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Grimes & Rowe Watch a Movie: Life of Pi

By Storycarnivores @storycarnivores

Grimes & Rowe Watch a Movie: Life of PiTitle: Life of Pi
Directed by: Ang Lee
Distributed by: Twentieth Century Fox
Release Date: November 21, 2012
Rated: PG

Synopsis: A young man who survives a disaster at sea is hurtled into an epic journey of adventure and discovery. While cast away, he forms an unexpected connection with another survivor … a fearsome Bengal tiger. (Via IMDB)

Brian: One joy of reading a book right before the film adaptation comes out is trying to wrap your head around how certain scenes and events will be filmed. But in most books the question has to do with the casting and with the director and where the camera’s going to point. In Life of Pi, the main question that arose in me was: How the hell are they going to put this on screen? And I’m not talking about a couple of scenes; I’m talking about the entire book. Even the early material, not at sea and not with a tiger, is so sprawling and dense that it seemed a difficult task for it to be translated on screen. I sat down for Ang Lee’s version of Yann Martel’s splendid book with great hope. Lee is one of the best, most versatile directors in the business. The man directed The Ice Storm and Brokeback Mountain, two of my favorite films. How was he going to handle this story? And in 3D, no less? I was told to find the best screen in Reno, so I headed over with Shaunta to the XD screen in Sparks to take in the 3D presentation of Life of Pi. And boy, was I pleased. This goes beyond just being a great movie. This is an astonishing filmmaking achievement, period. Life of Pi has to be seen to be believed.

Shaunta: I haven’t read the book, Life of Pi, so I went into the movie with just a bare idea of the premise of the story. Brian is right, it is gorgeous and it was well worth the $14 it cost to see it on an XD screen and in 3D. There were parts where I just wanted to crawl into the screen and be there in the beauty. As for the story itself, the first 30 minutes or so were slow for me. Once we got Pi grown up and on his way to his grand adventure, though, I was completely engaged. The author and the director pulled off making the idea of a boy stuck on a lifeboat with a fully-grown adult tiger believable, which was no small feat. The whole story had the feeling of a parable and I just loved it.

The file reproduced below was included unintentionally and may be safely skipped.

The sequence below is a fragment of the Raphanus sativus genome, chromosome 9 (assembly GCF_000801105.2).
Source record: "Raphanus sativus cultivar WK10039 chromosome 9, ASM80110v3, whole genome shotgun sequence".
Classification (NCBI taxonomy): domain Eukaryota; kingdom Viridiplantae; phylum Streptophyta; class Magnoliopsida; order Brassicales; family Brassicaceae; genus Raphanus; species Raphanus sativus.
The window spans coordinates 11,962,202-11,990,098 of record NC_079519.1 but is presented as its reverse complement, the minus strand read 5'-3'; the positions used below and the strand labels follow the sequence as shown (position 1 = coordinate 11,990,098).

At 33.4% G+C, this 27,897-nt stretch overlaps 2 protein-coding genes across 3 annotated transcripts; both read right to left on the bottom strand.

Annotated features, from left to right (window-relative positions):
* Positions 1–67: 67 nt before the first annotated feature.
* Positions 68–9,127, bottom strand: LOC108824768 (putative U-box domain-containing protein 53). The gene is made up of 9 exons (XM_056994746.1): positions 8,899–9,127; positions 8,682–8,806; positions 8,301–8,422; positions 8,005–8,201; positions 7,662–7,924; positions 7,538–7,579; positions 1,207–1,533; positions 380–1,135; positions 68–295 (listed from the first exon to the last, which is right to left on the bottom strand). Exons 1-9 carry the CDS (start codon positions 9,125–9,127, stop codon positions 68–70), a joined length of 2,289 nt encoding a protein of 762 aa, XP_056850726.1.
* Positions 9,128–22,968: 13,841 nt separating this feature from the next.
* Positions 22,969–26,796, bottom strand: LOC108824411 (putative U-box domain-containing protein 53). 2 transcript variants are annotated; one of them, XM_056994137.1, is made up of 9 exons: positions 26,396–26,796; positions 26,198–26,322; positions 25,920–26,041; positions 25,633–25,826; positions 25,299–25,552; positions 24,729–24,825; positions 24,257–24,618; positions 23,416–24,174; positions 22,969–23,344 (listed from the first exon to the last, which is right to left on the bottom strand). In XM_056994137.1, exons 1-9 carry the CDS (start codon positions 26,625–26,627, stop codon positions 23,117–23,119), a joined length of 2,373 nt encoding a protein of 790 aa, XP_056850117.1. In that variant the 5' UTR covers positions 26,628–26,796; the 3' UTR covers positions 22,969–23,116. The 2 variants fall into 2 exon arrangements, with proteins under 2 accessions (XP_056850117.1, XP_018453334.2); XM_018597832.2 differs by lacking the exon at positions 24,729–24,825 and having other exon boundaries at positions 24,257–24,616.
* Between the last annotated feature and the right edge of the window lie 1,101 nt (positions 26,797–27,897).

Brian: While the book got slow for me sometimes when we weren’t on the boat and with Pi and Richard Parker, I was never once bored in the movie. Lee does a good job with the set-up, bouncing back and forth between Pi Patel’s upbringing and the adult Pi telling his remarkable story. The forty-minute-or-so chunk that opens the movie is all very good. But it’s the material that follows the deadly rainstorm that leaves Pi and the tiger on the boat that the movie becomes the landmark of special effects wizardry it is. How was the effect of the tiger achieved? I don’t think I’ve ever believed a CGI animal, fully, in a movie before. I was afraid the tiger would look like Aslan in the Chronicles of Narnia. No, this is a full-bodied creature, totally convincing as a big screen character. Lee got me to care more for this tiger than ninety-five percent of the human characters in movies released this year, and that’s saying something. It doesn’t hurt that Lee found a great young actor in Suraj Sharma, who gives one of the most dynamic performances of the year as the teenage Pi. The film is also just beautiful to look at. On more than one occasion I actually uttered a “whoa.” There are shots in this film that truly take you to another place. My favorite is probably Pi underwater watching the ship descend to the bottom of the ocean. Tremendous. I don’t normally even like the use of 3D and it worked wonders here. Life of Pi is exciting, moving, fulfilling. It made me weep like a baby toward the end, on more than one occasion. I loved this film and encourage everyone to see it on the big screen!

Shaunta: The 3D was outrageous, for sure. And some of the scenes were just flat out amazing. There is a scene where the ocean is filled with jellyfish and some kind of phosphorescence and reflecting the stars, and it’s just crazy beautiful. Those first 40 minutes were too slow for me. I’m not sure it was necessary to start the story ten years back from the boat sinking. But that’s arbitrary. Even the slow parts were worth watching. And when the pace picks up, the story itself becomes irresistible. This is one movie you should definitely try to see on the big screen if you can. You’ll want to see all the big effects and intensely beautiful scenes big and bold. I don’t want to give away too much, but I do want to mention that this movie had a wonderful ending. I left the theater feeling good, and that’s always, always a big plus for me.

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